Brachial Plexus Injuries and Their Recovery Possibilities

There is a group of nerves at the base of the neck called  Brachial Plexus. It is  responsible for conducting nerve signals from the spinal cord to the shoulder, arm, and hand. When the Brachial Plexus is injured  physical therapy exercises  help heal damaged nerve fibers. Normal nerve function can usually be restored by a range of motion exercises.
 
It is important to diagnose the severity of damage. Signs of Brachial Plexus injury include weakness or numbness of the arm or hand, or sharp pains that may radiate down the arm.  The severity of a Brachial Plexus injury may range from mild inflammation to a complete rupture of the nerve roots.A more extreme injury may leave the arm and shoulder completely paralyzed.For less severe cases, physical therapy may be the answer to healing the injury and regaining normal sensation and mobility.
 
Range of motion exercises are extremely important to healing the damaged nerves of brachial plexus. These therapeutic exercises facilitate nerve signaling and conduction, as well as promoting an increase in blood flow to the injury, allowing the damaged sites to heal faster. Exercises such as shoulder flexion, extension, and rotation are important to improve muscle function of the upper arm. Supination and pronation of the forearm and circumduction of the wrist is good for joint mobility.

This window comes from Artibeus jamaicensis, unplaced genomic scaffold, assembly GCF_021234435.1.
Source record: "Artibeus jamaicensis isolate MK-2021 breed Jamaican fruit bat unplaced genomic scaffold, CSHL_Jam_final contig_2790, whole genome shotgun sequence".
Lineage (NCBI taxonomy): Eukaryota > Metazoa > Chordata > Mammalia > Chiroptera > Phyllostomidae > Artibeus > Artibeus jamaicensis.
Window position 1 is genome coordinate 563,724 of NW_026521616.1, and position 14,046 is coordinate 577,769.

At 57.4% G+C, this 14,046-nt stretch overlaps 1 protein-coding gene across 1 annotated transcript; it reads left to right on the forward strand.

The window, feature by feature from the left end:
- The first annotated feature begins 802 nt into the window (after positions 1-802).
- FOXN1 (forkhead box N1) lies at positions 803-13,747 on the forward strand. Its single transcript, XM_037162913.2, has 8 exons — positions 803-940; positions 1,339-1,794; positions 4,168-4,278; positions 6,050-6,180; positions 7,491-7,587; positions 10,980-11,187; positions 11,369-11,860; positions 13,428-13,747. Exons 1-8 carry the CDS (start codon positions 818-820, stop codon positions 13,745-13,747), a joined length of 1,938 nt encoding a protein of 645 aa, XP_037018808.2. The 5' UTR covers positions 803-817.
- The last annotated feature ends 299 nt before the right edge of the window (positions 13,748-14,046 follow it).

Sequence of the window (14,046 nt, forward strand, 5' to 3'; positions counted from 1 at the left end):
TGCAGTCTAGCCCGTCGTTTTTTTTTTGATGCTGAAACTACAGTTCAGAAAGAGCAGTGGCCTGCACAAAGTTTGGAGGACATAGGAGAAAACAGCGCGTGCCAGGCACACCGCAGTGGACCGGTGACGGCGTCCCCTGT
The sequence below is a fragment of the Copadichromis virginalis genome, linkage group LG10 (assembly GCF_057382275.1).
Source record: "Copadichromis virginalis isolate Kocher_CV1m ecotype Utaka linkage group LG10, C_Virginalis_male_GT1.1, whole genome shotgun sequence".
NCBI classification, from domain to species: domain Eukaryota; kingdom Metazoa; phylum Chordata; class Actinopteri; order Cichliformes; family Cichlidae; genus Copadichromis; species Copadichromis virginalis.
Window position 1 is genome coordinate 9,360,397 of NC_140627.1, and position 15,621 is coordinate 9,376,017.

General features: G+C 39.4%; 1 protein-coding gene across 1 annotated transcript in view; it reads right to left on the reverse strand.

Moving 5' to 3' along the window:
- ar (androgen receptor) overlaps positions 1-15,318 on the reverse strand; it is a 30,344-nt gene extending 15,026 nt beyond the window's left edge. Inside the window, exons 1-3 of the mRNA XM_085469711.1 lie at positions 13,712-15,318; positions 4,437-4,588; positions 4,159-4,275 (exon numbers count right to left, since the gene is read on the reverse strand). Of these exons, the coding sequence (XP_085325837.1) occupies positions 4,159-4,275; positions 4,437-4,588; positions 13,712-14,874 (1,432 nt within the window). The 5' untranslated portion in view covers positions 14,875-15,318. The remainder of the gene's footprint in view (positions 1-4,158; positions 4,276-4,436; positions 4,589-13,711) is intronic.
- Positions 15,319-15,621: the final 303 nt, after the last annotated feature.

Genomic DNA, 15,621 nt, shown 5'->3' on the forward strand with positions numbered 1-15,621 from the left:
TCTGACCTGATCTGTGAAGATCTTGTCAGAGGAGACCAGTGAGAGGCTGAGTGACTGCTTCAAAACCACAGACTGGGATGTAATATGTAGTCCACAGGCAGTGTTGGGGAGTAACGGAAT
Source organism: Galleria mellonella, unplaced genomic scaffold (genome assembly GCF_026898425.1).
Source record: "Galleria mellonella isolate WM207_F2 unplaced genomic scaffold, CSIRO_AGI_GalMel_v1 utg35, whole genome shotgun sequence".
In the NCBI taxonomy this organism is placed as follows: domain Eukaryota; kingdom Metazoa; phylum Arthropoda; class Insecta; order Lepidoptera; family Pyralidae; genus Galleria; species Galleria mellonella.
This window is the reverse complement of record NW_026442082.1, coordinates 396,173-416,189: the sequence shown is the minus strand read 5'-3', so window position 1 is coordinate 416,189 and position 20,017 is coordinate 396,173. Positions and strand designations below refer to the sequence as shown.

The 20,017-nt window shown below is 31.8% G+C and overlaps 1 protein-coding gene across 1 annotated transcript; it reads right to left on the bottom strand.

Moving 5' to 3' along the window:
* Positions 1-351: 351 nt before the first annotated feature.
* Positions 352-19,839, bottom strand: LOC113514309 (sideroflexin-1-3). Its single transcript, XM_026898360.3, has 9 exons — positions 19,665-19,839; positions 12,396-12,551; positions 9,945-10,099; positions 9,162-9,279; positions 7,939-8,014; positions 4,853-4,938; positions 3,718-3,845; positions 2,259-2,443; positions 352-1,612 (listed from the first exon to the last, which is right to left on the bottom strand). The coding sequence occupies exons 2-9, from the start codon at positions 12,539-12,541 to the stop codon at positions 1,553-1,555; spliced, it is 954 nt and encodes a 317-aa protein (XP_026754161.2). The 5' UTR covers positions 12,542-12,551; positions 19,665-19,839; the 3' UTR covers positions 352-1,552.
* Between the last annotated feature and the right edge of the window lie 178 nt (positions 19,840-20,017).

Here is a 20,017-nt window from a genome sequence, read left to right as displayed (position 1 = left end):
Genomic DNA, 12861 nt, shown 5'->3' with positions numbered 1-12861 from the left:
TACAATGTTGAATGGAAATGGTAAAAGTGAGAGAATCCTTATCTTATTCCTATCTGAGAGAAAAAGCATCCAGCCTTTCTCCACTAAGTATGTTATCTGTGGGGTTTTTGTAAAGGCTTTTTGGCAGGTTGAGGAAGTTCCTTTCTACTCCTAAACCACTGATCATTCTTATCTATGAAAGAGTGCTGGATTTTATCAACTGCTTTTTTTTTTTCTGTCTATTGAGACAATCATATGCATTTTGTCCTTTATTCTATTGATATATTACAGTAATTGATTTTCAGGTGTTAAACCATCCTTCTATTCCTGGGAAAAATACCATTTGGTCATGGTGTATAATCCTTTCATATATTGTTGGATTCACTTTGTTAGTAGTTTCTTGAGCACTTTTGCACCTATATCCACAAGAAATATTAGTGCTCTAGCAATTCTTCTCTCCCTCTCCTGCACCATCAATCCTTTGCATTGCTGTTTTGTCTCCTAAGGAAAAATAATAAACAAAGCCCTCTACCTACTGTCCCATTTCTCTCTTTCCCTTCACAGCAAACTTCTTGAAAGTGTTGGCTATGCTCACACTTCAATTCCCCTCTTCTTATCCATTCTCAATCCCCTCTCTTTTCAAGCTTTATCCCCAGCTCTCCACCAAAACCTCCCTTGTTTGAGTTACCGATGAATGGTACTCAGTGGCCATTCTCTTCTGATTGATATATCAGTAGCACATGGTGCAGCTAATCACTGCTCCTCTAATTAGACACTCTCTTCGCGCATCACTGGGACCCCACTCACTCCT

Because of the nature of the cells that make up nerves, it may take some time to heal the injury. Nerve regeneration can  take up to four months. It is important to practice patience during the healing time, and to remain active in the physical therapy program to restore optimal arm and hand function.
 
In the forefront of physical rehabilitation of the Brachial Plexus is the TUTOR system. As part of  physical rehabilitation solutions these TUTOR products (HANDTUTOR, ARMTUTOR, LEGTUTOR and 3DTUTOR) have shown remarkable progress in restoring normal movement ability to affected limbs.
 
Most of the therapy solutions now in use consist of an outside stimulus or force to cause movement of the affected limb. The TUTORS  use a more natural system. The patient does the work not a machine or robot. The patient thus learns how to reuse his limb rather than relying or waiting for an independent stimulus. This system has a much preferred lasting effect and also challenges the patient to do more for himself. In addition the TUTORS do assisted active exercise by the PT or OT which is vastly less expensive than a robot. The OT or PT is also multi tasked and can assist the patient in intensive repetitive exercises.
 
The TUTOR system consists of ergonomic wearable devices together with powerful dedicated rehabilitation software and is indicated  for patients who have head, trunk, upper and lower extremity movement dysfunction and are in rehabilitation centers, private clinics and the home where it can be supported by telerehabilitation.
The system consists of motivating and challenging games that allow the patient to practice isolated and/or interjoint coordination exercises. Controlled exercise practice will help to prevent the development of compensatory movement patterns. The dedicated software allows the therapist to fully customize the exercises to the patient’s movement ability. In addition the therapist can objectively and quantitatively evaluate and report on the treatment progress. The TUTOR system optimizes the patient’s motor, sensory and cognitive performance and allows the patient to better perform everyday functional tasks to improve their quality of life. The TUTOR system is FDA and CE certified. See WWW.MEDITOUCH.CO.IL for more information.
 
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